Because they were purchased by investors who now realize that they are not going to realize the capital gains they hoped for, and they may not even get the rents they were hoping for.

While these units do not have the sustainability ‘bells and whistles’ nor the cache of the Olympic Village, they are going to be real competition and appeal to many potential OV buyers.

I fear these resales, and the unsold units will be coming onto the market at prices below the current OV prices.

To address this competition, I would urge the City to be creative with some financing programs….I know….I’ve made the same suggestions before…but the City can offer financing programs that other developers or investors can’t offer. Maybe it is time to consider shared equity, silent second mortgages, and other forms of fettered ownership to move these units, without having to significantly reduce the prices.
That being said, I believe the market is telling us that while the better units are very well priced…perhaps under-priced in some cases….many of the less attractive units with awkward layouts are over priced.

I know the City and marketing team will be furious with me for saying this, but I think it must be said. I’m happy to back up my allegations and know that many other real estate consultants and developers agree with me.

So the City should reduce some prices now to to sell units rather than hold onto them for maybe years. Altho the City’s borrowing rate is very low, there are holding costs, and the city is not even getting property taxes. Furthermore, empty units lead to other problems.

On a different matter, I also feel that the City is not doing everything it can to show off the area. The town square is looking tired…there are weeds growing through the pavers…the banners are starting to fade…the electrical boxes that I was assured would be covered with colourful murals are now a dull, faded green. There’s no excuse for not doing something creative here.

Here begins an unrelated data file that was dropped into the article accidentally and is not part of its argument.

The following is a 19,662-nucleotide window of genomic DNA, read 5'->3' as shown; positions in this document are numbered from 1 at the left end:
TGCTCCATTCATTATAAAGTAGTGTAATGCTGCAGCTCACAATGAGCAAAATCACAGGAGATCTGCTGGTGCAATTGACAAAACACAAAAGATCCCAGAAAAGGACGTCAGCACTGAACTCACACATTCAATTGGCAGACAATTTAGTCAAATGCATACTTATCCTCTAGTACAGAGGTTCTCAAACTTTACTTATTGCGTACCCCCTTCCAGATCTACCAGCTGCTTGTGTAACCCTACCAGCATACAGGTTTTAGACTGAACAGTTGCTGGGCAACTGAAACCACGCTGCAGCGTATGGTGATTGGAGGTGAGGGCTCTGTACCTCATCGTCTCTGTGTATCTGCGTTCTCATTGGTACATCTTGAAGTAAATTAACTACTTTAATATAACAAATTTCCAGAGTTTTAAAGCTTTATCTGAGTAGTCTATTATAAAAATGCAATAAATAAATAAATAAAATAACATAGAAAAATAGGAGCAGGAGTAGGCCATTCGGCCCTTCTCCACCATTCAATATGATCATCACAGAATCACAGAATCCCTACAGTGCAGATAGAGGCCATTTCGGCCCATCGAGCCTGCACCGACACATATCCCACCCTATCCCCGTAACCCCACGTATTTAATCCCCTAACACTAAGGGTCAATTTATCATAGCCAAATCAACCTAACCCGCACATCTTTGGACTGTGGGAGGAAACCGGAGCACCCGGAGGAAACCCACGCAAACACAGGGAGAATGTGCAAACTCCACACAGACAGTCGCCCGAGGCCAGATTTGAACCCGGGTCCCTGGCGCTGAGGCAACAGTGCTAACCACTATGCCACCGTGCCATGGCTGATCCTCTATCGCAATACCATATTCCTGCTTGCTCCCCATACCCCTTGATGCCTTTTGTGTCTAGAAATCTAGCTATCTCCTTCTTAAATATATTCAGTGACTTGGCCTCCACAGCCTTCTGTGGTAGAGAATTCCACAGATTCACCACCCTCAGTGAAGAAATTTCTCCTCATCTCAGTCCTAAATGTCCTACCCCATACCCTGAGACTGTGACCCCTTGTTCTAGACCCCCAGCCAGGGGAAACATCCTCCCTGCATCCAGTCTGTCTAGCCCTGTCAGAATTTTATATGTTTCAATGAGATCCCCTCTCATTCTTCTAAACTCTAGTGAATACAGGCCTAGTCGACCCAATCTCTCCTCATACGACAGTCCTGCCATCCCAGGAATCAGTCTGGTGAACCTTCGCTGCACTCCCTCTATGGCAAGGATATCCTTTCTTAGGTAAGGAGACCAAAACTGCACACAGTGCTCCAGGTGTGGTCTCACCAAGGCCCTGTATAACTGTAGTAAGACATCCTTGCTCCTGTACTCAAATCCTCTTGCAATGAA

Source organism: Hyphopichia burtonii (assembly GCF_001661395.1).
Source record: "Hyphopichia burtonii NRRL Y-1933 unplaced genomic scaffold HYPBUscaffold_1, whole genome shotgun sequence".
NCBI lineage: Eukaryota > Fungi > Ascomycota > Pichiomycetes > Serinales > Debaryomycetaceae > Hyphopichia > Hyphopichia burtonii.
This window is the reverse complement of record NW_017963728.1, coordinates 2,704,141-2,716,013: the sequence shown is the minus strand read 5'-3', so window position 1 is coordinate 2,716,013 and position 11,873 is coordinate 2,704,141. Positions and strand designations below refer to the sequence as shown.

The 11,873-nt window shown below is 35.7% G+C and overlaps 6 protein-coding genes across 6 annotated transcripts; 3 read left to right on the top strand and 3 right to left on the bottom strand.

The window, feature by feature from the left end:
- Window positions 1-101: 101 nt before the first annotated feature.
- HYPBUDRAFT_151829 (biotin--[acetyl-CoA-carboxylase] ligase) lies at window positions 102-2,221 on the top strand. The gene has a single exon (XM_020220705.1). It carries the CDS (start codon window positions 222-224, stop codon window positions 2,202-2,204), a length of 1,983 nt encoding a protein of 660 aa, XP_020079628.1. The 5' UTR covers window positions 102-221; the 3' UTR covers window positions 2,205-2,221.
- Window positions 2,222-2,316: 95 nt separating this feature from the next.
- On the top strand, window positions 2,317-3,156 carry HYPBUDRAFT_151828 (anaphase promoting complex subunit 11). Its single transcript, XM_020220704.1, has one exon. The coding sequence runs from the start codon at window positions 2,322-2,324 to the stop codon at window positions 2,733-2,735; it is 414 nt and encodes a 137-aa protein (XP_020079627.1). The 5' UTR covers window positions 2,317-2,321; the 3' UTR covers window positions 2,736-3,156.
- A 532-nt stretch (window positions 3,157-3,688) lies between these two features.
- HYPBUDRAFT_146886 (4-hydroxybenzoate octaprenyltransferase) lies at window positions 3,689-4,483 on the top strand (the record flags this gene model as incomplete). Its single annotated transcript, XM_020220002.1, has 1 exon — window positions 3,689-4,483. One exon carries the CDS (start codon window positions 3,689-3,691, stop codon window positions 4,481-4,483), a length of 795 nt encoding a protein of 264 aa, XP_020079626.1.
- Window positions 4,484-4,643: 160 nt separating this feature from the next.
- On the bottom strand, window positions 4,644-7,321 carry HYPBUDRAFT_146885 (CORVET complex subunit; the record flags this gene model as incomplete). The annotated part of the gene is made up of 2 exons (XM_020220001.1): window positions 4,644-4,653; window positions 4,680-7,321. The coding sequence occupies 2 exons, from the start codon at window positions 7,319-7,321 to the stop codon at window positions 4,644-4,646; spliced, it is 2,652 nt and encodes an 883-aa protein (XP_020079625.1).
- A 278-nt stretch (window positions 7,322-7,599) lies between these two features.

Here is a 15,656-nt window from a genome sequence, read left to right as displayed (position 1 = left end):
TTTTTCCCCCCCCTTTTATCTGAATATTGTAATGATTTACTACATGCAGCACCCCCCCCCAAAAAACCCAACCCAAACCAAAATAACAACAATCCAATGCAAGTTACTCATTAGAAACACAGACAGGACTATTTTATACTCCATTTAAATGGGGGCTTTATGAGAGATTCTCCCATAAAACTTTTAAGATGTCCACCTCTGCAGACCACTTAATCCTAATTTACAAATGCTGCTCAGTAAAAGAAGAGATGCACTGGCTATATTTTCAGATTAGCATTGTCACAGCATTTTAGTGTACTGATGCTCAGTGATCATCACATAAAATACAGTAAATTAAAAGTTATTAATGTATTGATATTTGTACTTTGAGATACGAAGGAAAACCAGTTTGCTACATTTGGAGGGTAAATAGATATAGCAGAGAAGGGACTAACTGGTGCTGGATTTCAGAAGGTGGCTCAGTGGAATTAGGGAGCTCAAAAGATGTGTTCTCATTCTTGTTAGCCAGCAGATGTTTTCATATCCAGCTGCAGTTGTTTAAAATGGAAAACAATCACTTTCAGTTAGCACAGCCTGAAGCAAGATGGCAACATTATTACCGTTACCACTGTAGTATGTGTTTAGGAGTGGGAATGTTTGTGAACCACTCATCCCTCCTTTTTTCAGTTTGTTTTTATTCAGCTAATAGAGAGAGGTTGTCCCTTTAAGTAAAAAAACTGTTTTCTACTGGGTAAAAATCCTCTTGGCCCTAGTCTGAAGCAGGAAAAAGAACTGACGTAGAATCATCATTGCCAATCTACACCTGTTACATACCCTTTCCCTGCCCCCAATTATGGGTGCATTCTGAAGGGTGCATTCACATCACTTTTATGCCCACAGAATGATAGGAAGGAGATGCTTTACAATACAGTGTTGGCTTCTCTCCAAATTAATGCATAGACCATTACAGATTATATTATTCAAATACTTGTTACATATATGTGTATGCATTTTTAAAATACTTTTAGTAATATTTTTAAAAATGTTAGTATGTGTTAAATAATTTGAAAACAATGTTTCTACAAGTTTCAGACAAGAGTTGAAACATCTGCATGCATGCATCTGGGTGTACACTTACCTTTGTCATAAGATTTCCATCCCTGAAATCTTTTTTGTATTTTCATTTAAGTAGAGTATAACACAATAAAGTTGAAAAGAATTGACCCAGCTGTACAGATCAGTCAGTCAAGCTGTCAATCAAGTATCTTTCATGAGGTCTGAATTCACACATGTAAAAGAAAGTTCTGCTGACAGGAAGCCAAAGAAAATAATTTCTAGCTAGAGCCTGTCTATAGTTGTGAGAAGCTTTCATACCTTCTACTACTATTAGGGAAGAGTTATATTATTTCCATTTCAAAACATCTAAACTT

The benches with the awful yellow/white sitting surfaces appear discoloured and some are covered in graffiti…whoever designed these should be shot…they’re just awful!

As you walk down the streets many of the hedges in front of unsold units need trimming…they look wild and unkempt…other plantings are dying and not being tended to…and there are weeds and garbage piling up.
Do these things discourage people from buying…it’s hard to say…but all of these things do affect how the area is perceived. I personally think it is important that the area look as well maintained and attractive as possible.

Moreover, I just don’t understand why this is being allowed to happen. The receiver has been paid $4.2MM according to Frances’ story. For this money his team should be pulling out the weeds.

Finally, more effort should be made to let people know what’s coming to the remaining empty spaces. While some do have colourful signage, many do not. In Ireland, where they have lots of empty storefronts, a company has created clever murals that give a visual illusion of what the empty space would look like if it was tenanted.

This would be appropriate for the Salt building which today is an empty box. I’m told something is coming, but it’s not apparent to a visitor…at least it wasn’t apparent to me when I was there last Tuesday.
So I apologize for the negative tone, but hope these comments will perhaps draw the attention of those in positions of influence. I and other real estate consultants and marketing consultants I know would be happy to walk through the project with the Receiver or City staff or the marketing team to point out the things we think should be addressed in order to accelerate the sales program.

I think it is important that the remaining units be sold in a timely fashion, because if they are not, I worry that the City many may be tempted be simply rent out more units, especially after the HST is withdrawn.